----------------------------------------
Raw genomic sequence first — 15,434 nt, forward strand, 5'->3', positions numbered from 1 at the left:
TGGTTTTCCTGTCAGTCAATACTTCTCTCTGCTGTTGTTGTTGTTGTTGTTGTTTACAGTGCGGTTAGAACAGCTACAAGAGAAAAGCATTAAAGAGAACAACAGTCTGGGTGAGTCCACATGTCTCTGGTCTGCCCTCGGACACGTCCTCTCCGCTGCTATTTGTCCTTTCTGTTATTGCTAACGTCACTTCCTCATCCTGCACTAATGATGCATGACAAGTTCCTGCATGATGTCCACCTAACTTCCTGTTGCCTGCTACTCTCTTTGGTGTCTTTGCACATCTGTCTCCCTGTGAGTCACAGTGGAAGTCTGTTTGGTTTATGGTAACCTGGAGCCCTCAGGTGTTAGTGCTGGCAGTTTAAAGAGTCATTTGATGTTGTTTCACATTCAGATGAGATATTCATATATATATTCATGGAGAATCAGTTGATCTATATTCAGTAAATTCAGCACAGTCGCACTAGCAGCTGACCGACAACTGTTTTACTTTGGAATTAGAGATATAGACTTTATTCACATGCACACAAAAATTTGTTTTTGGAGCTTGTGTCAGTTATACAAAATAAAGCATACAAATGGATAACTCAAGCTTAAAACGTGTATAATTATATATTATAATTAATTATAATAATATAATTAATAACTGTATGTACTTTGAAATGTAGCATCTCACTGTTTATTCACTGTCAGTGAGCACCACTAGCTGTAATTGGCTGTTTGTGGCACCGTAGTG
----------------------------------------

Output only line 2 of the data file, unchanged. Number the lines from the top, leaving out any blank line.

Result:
TGGTTTTCCTGTCAGTCAATACTTCTCTCTGCTGTTGTTGTTGTTGTTGTTGTTTACAGTGCGGTTAGAACAGCTACAAGAGAAAAGCATTAAAGAGAACAACAGTCTGGGTGAGTCCACATGTCTCTGGTCTGCCCTCGGACACGTCCTCTCCGCTGCTATTTGTCCTTTCTGTTATTGCTAACGTCACTTCCTCATCCTGCACTAATGATGCATGACAAGTTCCTGCATGATGTCCACCTAACTTCCTGTTGCCTGCTACTCTCTTTGGTGTCTTTGCACATCTGTCTCCCTGTGAGTCACAGTGGAAGTCTGTTTGGTTTATGGTAACCTGGAGCCCTCAGGTGTTAGTGCTGGCAGTTTAAAGAGTCATTTGATGTTGTTTCACATTCAGATGAGATATTCATATATATATTCATGGAGAATCAGTTGATCTATATTCAGTAAATTCAGCACAGTCGCACTAGCAGCTGACCGACAACTGTTTTACTTTGGAATTAGAGATATAGACTTTATTCACATGCACACAAAAATTTGTTTTTGGAGCTTGTGTCAGTTATACAAAATAAAGCATACAAATGGATAACTCAAGCTTAAAACGTGTATAATTATATATTATAATTAATTATAATAATATAATTAATAACTGTATGTACTTTGAAATGTAGCATCTCACTGTTTATTCACTGTCAGTGAGCACCACTAGCTGTAATTGGCTGTTTGTGGCACCGTAGTG